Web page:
A social reformer, Voltaire used satire to criticize the intolerance, religious dogma, and oligopolistic privilege of his day, perhaps nowhere more sardonically than in Candide.

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“And then the water ran out, and they fell back, realizing too late that their prosperity was borrowed, and there would be no more coming”*…

 

lost city

Remnants of the ancient city of Cahokia, in what’s now southern Illinois

 

Not far from my grandmother’s house is a ghost city. At Angel Mounds on the Ohio river about eight miles southeast of Evansville, there are a few visible earthworks and a reconstructed wattle-and-daub barrier. There is almost nothing left of the people who build these mounds; in a final insulting erasure, the site is now named after the white settler family who most recently farmed the land.

There are traces of other dead villages along the Ohio and Mississippi rivers, mounds scattered from present-day Indiana to Arkansas and Alabama. In southern Illinois, a few miles from the Missouri border, hidden among empty corn and soy fields, is the center of that dead civilization’s gravity: the lost city of Cahokia.

Cahokia was larger than London, centrally planned, the Manhattan of its day. Most people there would have come from somewhere else. There were defensive foundations, playing fields, and a magnificent temple. There would have been sacred ceremonies and salacious gossip. It must have been a very exciting place to live.

And then, relatively abruptly, it ceased to exist. We know of the city only because of the physical traces left behind. Few stories of Cahokia have survived; it disappeared from oral tradition, as if whatever happened to it is best forgotten. The archaeological record shows traces of the desperation and bloodshed that almost always accompany great upheavals: skeletons with bound hands, pits full of strangled young women.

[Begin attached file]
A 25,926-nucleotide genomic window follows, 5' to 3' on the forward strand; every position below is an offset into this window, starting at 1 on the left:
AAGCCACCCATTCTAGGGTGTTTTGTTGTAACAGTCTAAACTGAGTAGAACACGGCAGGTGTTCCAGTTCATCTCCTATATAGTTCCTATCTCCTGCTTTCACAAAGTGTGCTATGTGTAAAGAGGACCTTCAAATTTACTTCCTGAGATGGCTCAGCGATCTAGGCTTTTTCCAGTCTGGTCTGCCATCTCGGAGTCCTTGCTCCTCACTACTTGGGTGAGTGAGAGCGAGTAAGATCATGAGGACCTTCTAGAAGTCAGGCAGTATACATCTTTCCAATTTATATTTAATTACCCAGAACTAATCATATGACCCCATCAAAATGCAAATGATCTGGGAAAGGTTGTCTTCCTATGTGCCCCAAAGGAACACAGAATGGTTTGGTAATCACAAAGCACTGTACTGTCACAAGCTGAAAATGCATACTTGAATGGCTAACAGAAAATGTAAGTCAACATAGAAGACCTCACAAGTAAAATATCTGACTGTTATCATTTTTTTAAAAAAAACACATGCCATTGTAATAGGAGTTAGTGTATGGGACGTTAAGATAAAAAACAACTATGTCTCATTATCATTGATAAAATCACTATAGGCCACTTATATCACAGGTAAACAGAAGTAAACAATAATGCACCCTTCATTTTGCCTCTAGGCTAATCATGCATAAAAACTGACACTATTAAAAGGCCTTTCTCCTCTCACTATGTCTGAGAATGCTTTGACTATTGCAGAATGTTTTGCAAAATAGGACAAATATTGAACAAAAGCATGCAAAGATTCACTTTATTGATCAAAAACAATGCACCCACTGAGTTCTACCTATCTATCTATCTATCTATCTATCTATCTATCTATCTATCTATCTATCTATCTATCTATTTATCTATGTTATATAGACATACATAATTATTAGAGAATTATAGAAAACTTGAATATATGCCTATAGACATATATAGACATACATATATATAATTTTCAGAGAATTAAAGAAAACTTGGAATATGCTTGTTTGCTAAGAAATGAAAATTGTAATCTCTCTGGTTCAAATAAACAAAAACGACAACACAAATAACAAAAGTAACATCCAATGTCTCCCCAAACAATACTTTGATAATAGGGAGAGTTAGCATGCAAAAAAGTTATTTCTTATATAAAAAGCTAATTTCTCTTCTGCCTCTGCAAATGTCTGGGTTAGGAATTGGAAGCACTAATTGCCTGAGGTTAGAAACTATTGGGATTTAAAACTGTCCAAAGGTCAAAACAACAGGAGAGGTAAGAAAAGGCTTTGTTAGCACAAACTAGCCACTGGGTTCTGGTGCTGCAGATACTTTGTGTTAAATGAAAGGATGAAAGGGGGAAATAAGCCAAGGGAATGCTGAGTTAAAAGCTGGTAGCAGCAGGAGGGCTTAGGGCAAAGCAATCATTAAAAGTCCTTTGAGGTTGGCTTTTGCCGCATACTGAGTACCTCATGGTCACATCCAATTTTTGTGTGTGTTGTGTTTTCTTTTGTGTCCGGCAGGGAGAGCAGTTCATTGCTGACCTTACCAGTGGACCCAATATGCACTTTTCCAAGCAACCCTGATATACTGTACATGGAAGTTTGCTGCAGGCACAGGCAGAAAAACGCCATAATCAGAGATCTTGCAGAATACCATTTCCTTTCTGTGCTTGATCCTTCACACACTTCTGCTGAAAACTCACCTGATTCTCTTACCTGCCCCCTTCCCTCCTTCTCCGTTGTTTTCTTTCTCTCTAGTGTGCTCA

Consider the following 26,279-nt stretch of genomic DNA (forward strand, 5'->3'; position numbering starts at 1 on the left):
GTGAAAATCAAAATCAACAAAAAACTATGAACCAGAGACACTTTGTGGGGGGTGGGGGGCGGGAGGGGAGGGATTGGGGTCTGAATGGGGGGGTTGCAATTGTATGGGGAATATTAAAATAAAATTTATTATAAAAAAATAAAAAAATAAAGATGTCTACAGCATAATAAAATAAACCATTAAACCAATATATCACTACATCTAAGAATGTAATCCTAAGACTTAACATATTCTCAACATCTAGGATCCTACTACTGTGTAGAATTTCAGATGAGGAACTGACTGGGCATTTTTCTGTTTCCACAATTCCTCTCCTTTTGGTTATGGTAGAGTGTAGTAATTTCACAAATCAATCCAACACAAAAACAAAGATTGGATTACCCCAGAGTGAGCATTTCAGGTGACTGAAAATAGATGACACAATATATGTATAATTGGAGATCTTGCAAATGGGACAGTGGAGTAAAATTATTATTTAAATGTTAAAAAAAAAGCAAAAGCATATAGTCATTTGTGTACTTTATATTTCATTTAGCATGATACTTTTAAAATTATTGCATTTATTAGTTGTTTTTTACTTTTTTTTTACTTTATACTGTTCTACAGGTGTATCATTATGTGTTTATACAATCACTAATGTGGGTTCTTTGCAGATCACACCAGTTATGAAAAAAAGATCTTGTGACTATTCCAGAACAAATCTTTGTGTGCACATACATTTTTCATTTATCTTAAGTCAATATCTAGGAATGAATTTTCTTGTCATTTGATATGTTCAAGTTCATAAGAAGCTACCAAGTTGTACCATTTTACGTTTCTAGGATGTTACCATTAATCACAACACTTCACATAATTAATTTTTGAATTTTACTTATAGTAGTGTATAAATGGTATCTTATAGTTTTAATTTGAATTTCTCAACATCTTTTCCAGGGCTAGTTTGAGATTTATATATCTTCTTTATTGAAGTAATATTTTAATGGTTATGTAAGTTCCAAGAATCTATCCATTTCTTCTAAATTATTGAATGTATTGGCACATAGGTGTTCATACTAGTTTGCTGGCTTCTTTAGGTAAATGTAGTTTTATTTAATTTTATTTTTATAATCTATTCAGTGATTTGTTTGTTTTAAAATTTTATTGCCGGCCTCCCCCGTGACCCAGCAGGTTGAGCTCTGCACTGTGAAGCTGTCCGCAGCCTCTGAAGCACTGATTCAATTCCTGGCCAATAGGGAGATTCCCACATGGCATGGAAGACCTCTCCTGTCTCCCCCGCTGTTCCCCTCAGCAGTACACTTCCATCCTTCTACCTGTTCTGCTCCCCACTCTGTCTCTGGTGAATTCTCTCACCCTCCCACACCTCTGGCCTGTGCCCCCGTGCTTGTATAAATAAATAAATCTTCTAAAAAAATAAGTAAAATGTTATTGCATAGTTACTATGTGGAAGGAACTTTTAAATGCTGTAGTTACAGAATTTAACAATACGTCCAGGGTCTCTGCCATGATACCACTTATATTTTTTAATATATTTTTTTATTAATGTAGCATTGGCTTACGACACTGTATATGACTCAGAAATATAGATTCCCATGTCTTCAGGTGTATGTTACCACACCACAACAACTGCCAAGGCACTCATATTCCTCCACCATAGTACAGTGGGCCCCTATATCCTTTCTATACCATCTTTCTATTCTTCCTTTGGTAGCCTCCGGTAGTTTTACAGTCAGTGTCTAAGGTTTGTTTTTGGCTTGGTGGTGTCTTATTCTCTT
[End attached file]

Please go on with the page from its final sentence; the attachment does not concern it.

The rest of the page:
The North American Drought Atlas, a historical record of climate conditions pieced together from the rings of old trees, provides a hint of what might have happened. The tenth century CE, when the Cahokia civilization would have developed, marked a distinct shift in the regional climate from persistent drought to rainier conditions more suitable for agriculture, centralization, and civilization.

But the good times were not to last…

Some people say “the climate has changed before,” as though that should be reassuring. It’s not: “Lost Cities and Climate Change.”

See also:  “A Quarter of Humanity Faces Looming Water Crises” and “What kind of climate change coverage do you read in the news? It depends on whether you live in a rich country or a poor one.”

* “Thanks to the centrifugal pump, places like Nebraska, Kansas, Oklahoma, and Texas had thrown on the garments of fertility for a century, pretending to greenery and growth as they mined glacial water from ten-thousand-year-old aquifers. They’d played dress-up-in-green and pretended it could last forever. They’d pumped up the Ice Age and spread it across the land, and for a while they’d turned their dry lands lush. Cotton, wheat, corn, soybeans — vast green acreages, all because someone could get a pump going. Those places had dreamed of being different from what they were. They’d had aspirations. And then the water ran out, and they fell back, realizing too late that their prosperity was borrowed, and there would be no more coming.”
Paolo Bacigalupi, The Water Knife (a powerful novel)

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As we face facts, we might recall that it was on this date in 1854 that Ticknor & Fields published transcendentalist Henry David Thoreau’s reflection on simple living in natural surroundings, Walden; or, Life in the Woods.

220px-Walden_Thoreau source

 

Written by LW

August 9, 2019 at 1:01 am